Perhaps I should start a history paper like your brilliant new arts one – which I love. I just really don’t have the time for it though, I’m amazed you do.


      • Oh do a world history one.. so many would benefit.. You could just post one or two articles a day.. I have the time now because I knocked off all other social networks except WP and now the newsie thing..


        • Do NOT tempt me!!!! I probably prefer blogging though, the news things mean looking for links and just posting them. I can’t resist the analysis. That’s the problem with having a history degree – you have to analyse and comment on your sources.

          I think prioritising social networks is a real issue these days. People have a fear of being out of the loop. I’ll need to go back if I need to seriously market my skills but for now I prefer the blogging community. And it is much better on WP than blogger too.

          I may add some more history posts on here though – pretty easy to tie it into Gib, I can find loads of different stuff to write :)


          • Sounds good.. and WP is so much better than blogger. I started out there about 3 yrs ago and the format, etc was sub-par.
            You could put up a “History” tab on your current blog? Look at me scheming for you :-)
            Have a good day, off to the green office I must go!!


          • Didn’t know you were also a former blogger! Five years ago it was much, much better than WP, and was for some time IMO. We all need to change though. That’s a great idea, I’ll do it. People look at tabs more than the side bar anyway, thanks L. Happy day at work.


  2. Whether it was because I went to a girls only school (slightly different to yours K), or the fact it wasn’t too long after WWII, but the wars were never mentioned.
    I notice nowadays though, far more is taught in schools on this subject.
    I have a great interest now though, and have paid visits to many places in Northern France.


    • No!! We did loads of WWII stuff for ‘O” level. Bored to tears with it, and even I thought it was horribly recent. I think there is a mental thing about it is hard to teach ‘history’ when it was only 20 or 30 years ago. History is Romans and stuff like that! I also think the recent stuff comes with age, I am far more interested in modern history than I ever was as a student of history.


  3. The film Gallipoili with Mel Gibson was good. The Dardanelles campaign was a bit of a bummer for Winston Churchill because generally speaking he gets the blame for it. Never did World Wars when I was at school (1965-72) but I understand that it is a bit of an obsession these days.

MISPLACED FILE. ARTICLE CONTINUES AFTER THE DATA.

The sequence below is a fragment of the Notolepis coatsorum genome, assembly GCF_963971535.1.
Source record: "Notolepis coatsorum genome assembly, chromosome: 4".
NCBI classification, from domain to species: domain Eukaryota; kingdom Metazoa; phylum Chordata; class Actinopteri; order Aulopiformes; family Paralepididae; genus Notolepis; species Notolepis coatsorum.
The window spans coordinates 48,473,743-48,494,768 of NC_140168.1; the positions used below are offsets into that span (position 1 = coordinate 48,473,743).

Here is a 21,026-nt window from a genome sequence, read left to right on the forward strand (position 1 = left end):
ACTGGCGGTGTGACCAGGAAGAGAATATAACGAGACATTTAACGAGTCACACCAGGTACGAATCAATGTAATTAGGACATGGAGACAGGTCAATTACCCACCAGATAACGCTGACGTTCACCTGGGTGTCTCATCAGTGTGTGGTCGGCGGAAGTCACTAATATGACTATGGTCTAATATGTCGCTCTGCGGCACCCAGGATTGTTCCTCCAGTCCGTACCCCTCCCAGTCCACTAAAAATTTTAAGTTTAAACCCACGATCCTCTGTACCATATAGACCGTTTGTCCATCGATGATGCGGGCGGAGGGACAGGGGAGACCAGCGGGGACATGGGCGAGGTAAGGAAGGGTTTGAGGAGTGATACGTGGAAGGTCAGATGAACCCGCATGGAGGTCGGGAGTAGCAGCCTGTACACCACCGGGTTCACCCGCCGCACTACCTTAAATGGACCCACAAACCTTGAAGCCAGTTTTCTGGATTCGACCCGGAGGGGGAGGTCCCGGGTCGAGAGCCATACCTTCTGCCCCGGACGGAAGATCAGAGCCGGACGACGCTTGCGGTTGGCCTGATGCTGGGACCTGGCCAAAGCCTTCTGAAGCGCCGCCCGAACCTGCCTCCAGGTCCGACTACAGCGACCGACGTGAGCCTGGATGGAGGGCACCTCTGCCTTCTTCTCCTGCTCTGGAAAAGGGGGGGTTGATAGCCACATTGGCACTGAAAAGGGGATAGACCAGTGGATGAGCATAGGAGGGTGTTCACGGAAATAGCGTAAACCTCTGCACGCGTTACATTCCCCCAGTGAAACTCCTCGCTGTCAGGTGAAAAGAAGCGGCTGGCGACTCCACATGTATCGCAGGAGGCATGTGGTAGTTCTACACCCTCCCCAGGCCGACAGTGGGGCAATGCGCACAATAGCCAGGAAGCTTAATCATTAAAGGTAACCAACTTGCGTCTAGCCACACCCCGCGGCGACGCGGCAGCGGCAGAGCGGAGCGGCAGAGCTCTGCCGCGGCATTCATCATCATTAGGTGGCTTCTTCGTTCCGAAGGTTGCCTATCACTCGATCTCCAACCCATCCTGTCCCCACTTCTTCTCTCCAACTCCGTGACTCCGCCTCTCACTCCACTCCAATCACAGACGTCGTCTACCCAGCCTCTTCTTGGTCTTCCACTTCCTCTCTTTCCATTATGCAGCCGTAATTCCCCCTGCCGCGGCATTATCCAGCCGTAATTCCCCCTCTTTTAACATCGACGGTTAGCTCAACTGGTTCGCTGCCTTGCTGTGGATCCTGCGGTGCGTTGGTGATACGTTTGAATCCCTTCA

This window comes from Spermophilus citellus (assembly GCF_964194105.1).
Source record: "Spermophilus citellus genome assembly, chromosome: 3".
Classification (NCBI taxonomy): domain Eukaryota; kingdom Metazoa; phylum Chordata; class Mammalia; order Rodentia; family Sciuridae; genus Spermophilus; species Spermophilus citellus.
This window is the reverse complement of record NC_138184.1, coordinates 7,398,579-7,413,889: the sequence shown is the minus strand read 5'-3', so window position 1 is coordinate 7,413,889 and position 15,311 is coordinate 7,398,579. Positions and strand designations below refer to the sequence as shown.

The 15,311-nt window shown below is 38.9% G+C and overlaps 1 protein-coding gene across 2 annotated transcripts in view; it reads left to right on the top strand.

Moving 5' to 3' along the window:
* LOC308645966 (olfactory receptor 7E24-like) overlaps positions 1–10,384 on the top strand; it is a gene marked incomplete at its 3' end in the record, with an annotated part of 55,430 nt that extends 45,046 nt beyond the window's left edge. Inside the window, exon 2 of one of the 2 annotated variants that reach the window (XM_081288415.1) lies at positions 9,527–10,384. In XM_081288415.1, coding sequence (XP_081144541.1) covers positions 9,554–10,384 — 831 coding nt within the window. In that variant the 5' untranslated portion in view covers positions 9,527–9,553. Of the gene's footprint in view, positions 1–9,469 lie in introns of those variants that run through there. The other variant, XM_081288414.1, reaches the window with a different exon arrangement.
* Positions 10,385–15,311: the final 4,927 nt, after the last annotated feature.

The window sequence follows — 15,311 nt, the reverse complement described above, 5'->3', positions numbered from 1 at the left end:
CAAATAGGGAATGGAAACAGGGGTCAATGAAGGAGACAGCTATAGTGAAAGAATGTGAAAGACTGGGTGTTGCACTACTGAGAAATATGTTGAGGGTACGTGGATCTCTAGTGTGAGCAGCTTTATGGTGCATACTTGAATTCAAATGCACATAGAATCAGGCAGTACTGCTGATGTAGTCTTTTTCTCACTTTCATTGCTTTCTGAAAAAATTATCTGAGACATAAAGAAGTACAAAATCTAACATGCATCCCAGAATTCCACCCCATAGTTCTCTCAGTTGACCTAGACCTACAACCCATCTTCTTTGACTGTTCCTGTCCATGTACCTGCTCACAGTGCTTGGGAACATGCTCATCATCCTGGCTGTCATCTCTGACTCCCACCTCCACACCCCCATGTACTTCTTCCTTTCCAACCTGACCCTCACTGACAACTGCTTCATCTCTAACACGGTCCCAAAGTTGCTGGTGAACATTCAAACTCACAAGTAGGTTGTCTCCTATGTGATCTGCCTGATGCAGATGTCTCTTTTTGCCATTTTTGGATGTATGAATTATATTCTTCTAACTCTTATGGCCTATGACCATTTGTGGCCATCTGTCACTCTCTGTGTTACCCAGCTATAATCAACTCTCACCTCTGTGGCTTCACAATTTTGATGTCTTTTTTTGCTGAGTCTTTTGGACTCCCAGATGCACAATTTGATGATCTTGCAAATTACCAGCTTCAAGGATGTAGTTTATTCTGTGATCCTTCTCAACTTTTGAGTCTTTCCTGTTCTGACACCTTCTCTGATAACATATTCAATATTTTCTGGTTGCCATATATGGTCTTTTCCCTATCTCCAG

• Not seen it. Yeah, Churchill didnt come out of it too well, but he got some glory later in another war huh?

      Interesting that, my ‘O’ level year was only a few years behind you – 75, but our history course was 1870 to present day. Present day of course stopped in the 50s or 60s :D I’m guessing it will be easier to teach now with more time elapsed. Nearly 100 years since the first world war broke out. Ancient history?


  4. Interesting post.
    For those who would like to go into the details, the Australian historian Alan Moorehead wrote a history of the event, published in 1956, titled Gallipoli. I’ve read a couple of other books of his, though not that one: popular style, very readable. Don’t know if it’s still in print, but there are undoubtedly copies available from Alibris, ABE and other second-hand agencies on the internet.


    • Now that is interesting, given free penny press’s comment right at the top. Brooke is often referred to as a ‘pre-war’ poet, as opposed to the war poets such as Owen and Sassoon. The difference in style really being the idealistic – and often jingoistic – nature of the earlier poets compared with the much harder and realistic poetry of those who were in the war for much longer. Sorry for the lecture, I like the war poetry!

      I’m also going to take up fpp’s suggestion to start a history page.


  5. This is so interesting, as well as sad. That Rupert Brookes poem is very moving. I’ve seen the monument in Gibraltar, but didn’t realise the history behind it. We also never did World War 1 at school. They seemed to rather concentrate on 1066 and all that.


    • The poem is odd. Viewing it from a current day perspective I think most would agree to focus on lives cut short before their time. Back then, I guess it was interpreted more on the lines of ‘noble sacrifice’. He’s famous for his ‘Forever England’ poem, but as this post was about ANZACs I thought that was inappropriate.

      We did just about everything at school! The only period of history that I left school without was approx 1650-1800 or so. Ask me about Stuarts, Orange, Hanoverians, anything international during that period and I am stuffed!!